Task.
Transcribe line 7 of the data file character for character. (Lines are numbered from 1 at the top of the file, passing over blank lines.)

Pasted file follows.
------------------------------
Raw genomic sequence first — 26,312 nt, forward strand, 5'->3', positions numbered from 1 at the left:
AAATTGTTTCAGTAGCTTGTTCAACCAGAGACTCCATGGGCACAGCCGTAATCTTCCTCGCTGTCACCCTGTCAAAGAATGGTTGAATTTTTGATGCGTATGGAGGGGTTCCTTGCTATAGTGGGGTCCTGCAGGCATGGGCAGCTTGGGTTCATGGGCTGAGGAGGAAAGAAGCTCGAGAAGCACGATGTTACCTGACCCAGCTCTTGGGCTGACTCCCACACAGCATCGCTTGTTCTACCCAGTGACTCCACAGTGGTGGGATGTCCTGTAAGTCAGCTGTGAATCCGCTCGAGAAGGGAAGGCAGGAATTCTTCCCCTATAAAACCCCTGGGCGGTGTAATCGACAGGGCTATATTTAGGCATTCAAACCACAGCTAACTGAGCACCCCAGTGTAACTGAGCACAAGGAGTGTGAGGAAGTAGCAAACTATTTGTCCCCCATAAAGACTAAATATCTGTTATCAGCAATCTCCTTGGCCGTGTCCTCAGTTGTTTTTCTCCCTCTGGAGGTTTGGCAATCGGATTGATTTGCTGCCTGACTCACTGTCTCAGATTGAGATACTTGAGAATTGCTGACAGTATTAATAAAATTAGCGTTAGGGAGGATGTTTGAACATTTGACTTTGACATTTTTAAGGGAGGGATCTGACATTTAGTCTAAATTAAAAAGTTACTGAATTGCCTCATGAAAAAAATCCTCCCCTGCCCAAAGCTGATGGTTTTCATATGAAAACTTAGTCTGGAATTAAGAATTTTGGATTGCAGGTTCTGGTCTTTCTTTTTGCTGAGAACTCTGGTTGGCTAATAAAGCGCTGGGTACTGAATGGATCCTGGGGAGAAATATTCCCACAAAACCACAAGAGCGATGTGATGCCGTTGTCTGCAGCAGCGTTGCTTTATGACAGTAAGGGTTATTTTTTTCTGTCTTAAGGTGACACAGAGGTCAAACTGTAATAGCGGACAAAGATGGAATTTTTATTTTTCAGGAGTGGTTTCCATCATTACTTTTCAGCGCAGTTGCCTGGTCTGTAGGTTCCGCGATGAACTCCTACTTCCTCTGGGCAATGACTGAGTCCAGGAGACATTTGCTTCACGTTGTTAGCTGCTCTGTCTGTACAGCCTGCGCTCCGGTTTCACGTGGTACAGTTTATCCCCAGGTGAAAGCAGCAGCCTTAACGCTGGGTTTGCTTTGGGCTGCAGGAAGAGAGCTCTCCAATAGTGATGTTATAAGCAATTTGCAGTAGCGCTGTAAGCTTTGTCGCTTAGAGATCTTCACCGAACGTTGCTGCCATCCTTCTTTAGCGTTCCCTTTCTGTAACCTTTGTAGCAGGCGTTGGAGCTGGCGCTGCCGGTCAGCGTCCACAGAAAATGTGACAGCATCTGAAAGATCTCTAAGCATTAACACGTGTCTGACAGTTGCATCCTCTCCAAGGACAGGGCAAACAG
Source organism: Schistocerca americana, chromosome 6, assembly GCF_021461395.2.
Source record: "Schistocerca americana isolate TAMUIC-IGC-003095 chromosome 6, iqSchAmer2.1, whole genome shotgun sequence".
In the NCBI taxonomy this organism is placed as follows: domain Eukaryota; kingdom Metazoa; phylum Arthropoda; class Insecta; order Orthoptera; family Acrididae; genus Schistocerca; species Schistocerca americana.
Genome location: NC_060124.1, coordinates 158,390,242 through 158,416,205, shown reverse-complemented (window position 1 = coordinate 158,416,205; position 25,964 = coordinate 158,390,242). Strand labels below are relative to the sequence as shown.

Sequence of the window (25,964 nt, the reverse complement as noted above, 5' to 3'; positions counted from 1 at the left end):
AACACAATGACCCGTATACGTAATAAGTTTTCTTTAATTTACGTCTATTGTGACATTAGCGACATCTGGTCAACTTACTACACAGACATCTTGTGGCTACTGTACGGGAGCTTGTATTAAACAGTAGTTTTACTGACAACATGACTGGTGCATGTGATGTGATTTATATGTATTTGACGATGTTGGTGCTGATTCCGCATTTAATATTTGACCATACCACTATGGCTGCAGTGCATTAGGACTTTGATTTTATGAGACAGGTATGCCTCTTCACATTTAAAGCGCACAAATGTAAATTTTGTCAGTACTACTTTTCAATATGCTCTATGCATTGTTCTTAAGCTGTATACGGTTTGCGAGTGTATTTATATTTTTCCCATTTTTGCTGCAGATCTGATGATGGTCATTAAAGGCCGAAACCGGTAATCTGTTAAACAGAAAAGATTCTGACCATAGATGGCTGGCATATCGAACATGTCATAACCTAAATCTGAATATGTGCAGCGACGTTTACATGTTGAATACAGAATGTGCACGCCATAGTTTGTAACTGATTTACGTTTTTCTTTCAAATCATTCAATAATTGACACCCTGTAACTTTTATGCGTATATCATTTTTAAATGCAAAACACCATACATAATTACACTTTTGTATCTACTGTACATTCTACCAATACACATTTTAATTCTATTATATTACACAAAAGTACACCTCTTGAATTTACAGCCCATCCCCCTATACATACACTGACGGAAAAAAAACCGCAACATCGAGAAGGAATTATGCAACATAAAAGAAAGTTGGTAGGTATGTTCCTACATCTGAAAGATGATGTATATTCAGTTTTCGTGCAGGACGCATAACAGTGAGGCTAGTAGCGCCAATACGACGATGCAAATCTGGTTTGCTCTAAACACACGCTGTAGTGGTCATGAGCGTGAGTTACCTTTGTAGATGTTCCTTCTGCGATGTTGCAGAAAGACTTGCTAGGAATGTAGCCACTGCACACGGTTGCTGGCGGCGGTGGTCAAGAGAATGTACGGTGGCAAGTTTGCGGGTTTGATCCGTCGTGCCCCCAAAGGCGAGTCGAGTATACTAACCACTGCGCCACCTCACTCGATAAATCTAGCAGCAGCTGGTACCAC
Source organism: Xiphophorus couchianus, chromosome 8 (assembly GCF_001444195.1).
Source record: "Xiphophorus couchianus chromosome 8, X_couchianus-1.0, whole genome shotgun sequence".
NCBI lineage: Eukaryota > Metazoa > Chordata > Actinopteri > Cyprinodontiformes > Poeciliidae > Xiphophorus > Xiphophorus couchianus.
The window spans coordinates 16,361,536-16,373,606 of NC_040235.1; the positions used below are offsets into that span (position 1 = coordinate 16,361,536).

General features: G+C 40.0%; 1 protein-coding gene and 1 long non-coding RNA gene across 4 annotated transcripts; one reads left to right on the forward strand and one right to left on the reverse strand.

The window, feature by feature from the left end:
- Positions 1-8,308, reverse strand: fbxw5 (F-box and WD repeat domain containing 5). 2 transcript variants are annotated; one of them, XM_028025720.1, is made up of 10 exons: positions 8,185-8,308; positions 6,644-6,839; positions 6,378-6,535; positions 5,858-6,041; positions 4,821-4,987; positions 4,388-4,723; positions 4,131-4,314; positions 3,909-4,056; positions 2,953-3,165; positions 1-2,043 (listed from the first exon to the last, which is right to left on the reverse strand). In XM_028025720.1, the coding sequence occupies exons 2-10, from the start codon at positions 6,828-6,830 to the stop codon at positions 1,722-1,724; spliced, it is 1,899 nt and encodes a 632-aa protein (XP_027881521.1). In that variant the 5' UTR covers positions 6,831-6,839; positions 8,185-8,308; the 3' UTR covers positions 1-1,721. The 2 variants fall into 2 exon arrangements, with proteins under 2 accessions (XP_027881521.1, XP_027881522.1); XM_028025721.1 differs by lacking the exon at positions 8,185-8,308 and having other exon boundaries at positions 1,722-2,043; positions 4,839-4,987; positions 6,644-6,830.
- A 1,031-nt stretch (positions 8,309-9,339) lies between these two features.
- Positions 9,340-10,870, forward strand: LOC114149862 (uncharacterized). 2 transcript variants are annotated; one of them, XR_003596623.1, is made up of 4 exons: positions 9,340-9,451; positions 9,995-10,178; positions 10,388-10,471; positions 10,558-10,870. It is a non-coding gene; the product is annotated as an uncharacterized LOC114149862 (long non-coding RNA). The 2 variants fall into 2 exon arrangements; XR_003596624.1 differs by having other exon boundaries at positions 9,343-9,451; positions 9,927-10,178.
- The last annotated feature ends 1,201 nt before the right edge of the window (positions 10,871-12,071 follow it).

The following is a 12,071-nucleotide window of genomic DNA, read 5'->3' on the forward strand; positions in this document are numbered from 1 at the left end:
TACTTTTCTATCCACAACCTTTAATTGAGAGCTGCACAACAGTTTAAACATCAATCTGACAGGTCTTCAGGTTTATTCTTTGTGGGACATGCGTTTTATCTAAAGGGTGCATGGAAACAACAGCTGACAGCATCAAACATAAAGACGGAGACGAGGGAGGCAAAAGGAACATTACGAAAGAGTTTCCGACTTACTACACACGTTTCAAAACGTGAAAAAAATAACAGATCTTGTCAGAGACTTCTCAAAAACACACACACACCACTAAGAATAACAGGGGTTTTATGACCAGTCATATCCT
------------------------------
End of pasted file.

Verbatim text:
Sequence of the window (25,964 nt, the reverse complement as noted above, 5' to 3'; positions counted from 1 at the left end):